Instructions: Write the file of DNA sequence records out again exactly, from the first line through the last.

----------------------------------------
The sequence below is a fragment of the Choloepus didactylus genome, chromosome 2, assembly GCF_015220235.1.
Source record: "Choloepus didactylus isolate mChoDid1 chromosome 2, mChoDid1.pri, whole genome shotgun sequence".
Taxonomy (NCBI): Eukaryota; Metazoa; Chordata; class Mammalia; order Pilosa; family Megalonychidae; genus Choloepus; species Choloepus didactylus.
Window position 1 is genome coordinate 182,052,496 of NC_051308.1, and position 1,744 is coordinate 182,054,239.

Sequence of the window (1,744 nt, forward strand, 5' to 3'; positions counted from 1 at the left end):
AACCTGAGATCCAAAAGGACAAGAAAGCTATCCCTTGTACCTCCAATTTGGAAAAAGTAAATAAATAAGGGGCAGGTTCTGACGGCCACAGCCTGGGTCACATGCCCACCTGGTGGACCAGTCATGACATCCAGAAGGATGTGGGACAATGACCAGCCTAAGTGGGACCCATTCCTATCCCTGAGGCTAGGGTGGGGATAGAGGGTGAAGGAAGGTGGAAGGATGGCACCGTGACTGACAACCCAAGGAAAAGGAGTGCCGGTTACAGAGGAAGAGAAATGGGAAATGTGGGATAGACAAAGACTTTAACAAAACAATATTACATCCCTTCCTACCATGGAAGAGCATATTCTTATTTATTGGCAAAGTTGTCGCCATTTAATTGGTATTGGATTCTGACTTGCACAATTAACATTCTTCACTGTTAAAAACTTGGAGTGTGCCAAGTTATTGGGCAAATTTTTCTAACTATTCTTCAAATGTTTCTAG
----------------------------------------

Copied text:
The sequence below is a fragment of the Choloepus didactylus genome, chromosome 2, assembly GCF_015220235.1.
Source record: "Choloepus didactylus isolate mChoDid1 chromosome 2, mChoDid1.pri, whole genome shotgun sequence".
Taxonomy (NCBI): Eukaryota; Metazoa; Chordata; class Mammalia; order Pilosa; family Megalonychidae; genus Choloepus; species Choloepus didactylus.
Window position 1 is genome coordinate 182,052,496 of NC_051308.1, and position 1,744 is coordinate 182,054,239.

Sequence of the window (1,744 nt, forward strand, 5' to 3'; positions counted from 1 at the left end):
AACCTGAGATCCAAAAGGACAAGAAAGCTATCCCTTGTACCTCCAATTTGGAAAAAGTAAATAAATAAGGGGCAGGTTCTGACGGCCACAGCCTGGGTCACATGCCCACCTGGTGGACCAGTCATGACATCCAGAAGGATGTGGGACAATGACCAGCCTAAGTGGGACCCATTCCTATCCCTGAGGCTAGGGTGGGGATAGAGGGTGAAGGAAGGTGGAAGGATGGCACCGTGACTGACAACCCAAGGAAAAGGAGTGCCGGTTACAGAGGAAGAGAAATGGGAAATGTGGGATAGACAAAGACTTTAACAAAACAATATTACATCCCTTCCTACCATGGAAGAGCATATTCTTATTTATTGGCAAAGTTGTCGCCATTTAATTGGTATTGGATTCTGACTTGCACAATTAACATTCTTCACTGTTAAAAACTTGGAGTGTGCCAAGTTATTGGGCAAATTTTTCTAACTATTCTTCAAATGTTTCTAG